How about a Peace theme?
The June 21 issue of the Mail Tribune “Since You Asked” column answered JoAnn of Ashland’s question about the Oregon Shakespeare Festival banners missing from the light poles this year. At first neither the city nor OSF replied. Then OSF emailed: “The old banners were in poor condition and both OSF and the city have yet to decide on how best to utilize those spaces.” How about a peace theme for Ashland?
1. There’s the long tradition of peace and justice, beginning with the Quakers and Peace House 36 years ago.
2. We are a Nuclear Free Zone and a Sanctuary City.
3. The Peace Fence shines in front of the Ashland Library, a tribute from 50-plus Ashland artists.
4. The Daily Tidings’ 10-year weekly Inner Peace column.
5. Ashland’s now an “International City of Peace” — one of 165 in the world, spearheaded by Ashland’s Culture of Peace Commission.
6. In September the World Peace Flame will be installed and burn bright at the new Thalden Pavilion at the SOU Garden, and now in a crowdfunding campaign, https://www.gofundme.com/worldpeaceflameashland
7. The Rogue Valley Peace Choir, and more I may be unaware of.
We would be perfect if we had a permanent shelter for the homeless. How about the new banners designed with homage to OSF but include Native Americans, nonprofit service groups, and those who helped shape and serve this great place of peace? The city could put out a call for artists and donations!
Sally McKirgan, Tidings Inner Peace facilitator
Thirty-six dollars a month. Pacific Power moans they need to charge this to cover labor. Which raises the question, how many analog meters can a man read in an hour?
In my cul-de-sac they are here and gone in less than 15 minutes. Ten meters read in a quarter of an hour is 40 an hour. Forty times $36 equals $1,440. Does Pacific Power really pay their guys $1,440 an hour? The CEOs, sure. The guys in the field? Come on.
Let’s say the meter reader man gets paid $30 an hour and only reads 10 meters per hour. Labor costs per meter: $3. Double that to allow for equipment, etc. Cost to Pacific Power: Six dollars per meter per month. Maximum. That makes sense, and would be fair. Instead, Pacific Power is saying, in effect, “Eat my pollution, or pay through the nose.”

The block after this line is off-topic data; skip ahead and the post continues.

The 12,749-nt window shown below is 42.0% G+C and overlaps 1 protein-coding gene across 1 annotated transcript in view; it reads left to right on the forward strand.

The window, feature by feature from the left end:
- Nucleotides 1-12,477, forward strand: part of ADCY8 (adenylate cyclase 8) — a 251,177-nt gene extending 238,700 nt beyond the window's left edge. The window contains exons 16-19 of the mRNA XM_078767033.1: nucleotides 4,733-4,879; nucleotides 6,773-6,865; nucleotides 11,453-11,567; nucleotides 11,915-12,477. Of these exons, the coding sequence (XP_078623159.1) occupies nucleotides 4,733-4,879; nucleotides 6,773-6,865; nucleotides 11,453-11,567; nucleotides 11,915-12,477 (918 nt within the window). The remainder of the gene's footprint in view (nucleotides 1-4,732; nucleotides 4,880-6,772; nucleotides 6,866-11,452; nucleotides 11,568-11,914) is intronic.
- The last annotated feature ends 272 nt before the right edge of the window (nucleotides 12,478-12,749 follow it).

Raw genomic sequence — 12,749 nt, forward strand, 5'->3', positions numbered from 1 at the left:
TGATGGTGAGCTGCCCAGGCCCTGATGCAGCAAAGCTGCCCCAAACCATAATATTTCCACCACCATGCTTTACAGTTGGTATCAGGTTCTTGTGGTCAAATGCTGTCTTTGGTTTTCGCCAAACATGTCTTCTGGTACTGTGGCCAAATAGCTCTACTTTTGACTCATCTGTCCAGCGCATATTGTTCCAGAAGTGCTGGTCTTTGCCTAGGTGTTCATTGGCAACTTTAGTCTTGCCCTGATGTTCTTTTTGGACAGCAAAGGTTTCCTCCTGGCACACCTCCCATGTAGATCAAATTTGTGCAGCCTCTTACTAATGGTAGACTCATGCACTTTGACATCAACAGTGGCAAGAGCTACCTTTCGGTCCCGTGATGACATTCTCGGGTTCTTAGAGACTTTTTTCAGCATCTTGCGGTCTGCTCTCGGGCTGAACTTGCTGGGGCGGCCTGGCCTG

In this regard, our representatives and regulators are not respecting people’s valid health concerns, and are permitting our pocketbooks to be looted if we merely wish to exercise a little prudence.
Time for pollinator tour
It’s almost time for Bee City USA Ashland’s second annual Pollinator Garden Tour!
Sixteen gardens will be open to the public on Sunday, July 15, from 9 a.m. to 1 p.m. during this self-guided tour. Hosted by Bee City USA Ashland, the tour showcases pollinator gardens created by residents of Ashland. Each garden is unique, but each illustrates bee-autifully how gardens provide beauty and solace for people while also providing forage (food) and habitat (places to live and overwinter) for honey and native bees, butterflies, hummingbirds, beetles, moths and more.
Supporting these littlest of creatures with both large and small pollinator gardens, free from synthetic herbicides, insecticides and fungicides insures our own survival. Pollinators pollinate at least one out of three bites of the food we eat each day, as well as 90 percent of the flowering plants around us.
Bring a water bottle, hat and walking shoes. Bathrooms will not be available at the gardens.
Your tour “ticket” is a color booklet with a map and pictures and descriptions of the gardens. Tickets are $10, $15 after July 13. Children 13 and under are free. Pre-register at ashland.or.us/register or call North Mountain Park Nature Center at 541-488-6606.
Kristina Lefever, chair of Bee City USA Ashland
I want to congratulate Mayor John Stromberg and the City Council on the recruitment process and selection of the new city administrator, Kelly Madding.
I am an advocate for gender equity in our local government and specifically asked that the recruitment process for the new city administrator include an equal number of female finalists. Gender equity was met and actually exceeded. Four of the five finalists were women.
The city now has three women in senior management positions (director of public works, director of human resources and now city administrator), three women in elected positions ( Municipal Court judge, city recorder, city councilor) and one woman appointed to the City Council. We are moving in the right direction but need more women in policy-making positions in our local government.
This fall, women have the opportunity to address the gender equity issue by running for elected office. There are four open positions on the City Council, three open positions on the Parks Commission plus the city recorder and the Municipal Court judge. There is plenty of time to file your paperwork. The deadline is Aug. 16, 2018, at 5 p.m. Run, ladies, so voters can elect you.